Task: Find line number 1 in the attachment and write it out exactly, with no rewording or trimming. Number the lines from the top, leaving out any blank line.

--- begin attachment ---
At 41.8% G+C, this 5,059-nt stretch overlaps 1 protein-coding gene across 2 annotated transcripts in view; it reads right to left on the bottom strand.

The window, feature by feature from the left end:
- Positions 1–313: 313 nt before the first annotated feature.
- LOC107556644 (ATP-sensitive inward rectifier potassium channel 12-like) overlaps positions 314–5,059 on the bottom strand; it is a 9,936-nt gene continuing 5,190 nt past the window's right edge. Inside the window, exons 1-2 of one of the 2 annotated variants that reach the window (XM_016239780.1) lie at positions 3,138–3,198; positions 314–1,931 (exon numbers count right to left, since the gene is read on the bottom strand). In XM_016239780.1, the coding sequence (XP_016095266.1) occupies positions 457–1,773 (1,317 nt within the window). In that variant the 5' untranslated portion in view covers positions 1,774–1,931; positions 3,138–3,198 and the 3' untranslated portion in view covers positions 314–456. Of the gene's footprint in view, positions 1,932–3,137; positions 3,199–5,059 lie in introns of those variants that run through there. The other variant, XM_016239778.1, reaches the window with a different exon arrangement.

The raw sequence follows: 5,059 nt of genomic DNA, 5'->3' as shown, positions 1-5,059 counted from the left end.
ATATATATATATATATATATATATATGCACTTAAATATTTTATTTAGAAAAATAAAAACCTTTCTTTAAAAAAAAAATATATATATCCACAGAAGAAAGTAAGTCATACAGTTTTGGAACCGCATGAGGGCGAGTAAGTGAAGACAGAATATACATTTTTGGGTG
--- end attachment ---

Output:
At 41.8% G+C, this 5,059-nt stretch overlaps 1 protein-coding gene across 2 annotated transcripts in view; it reads right to left on the bottom strand.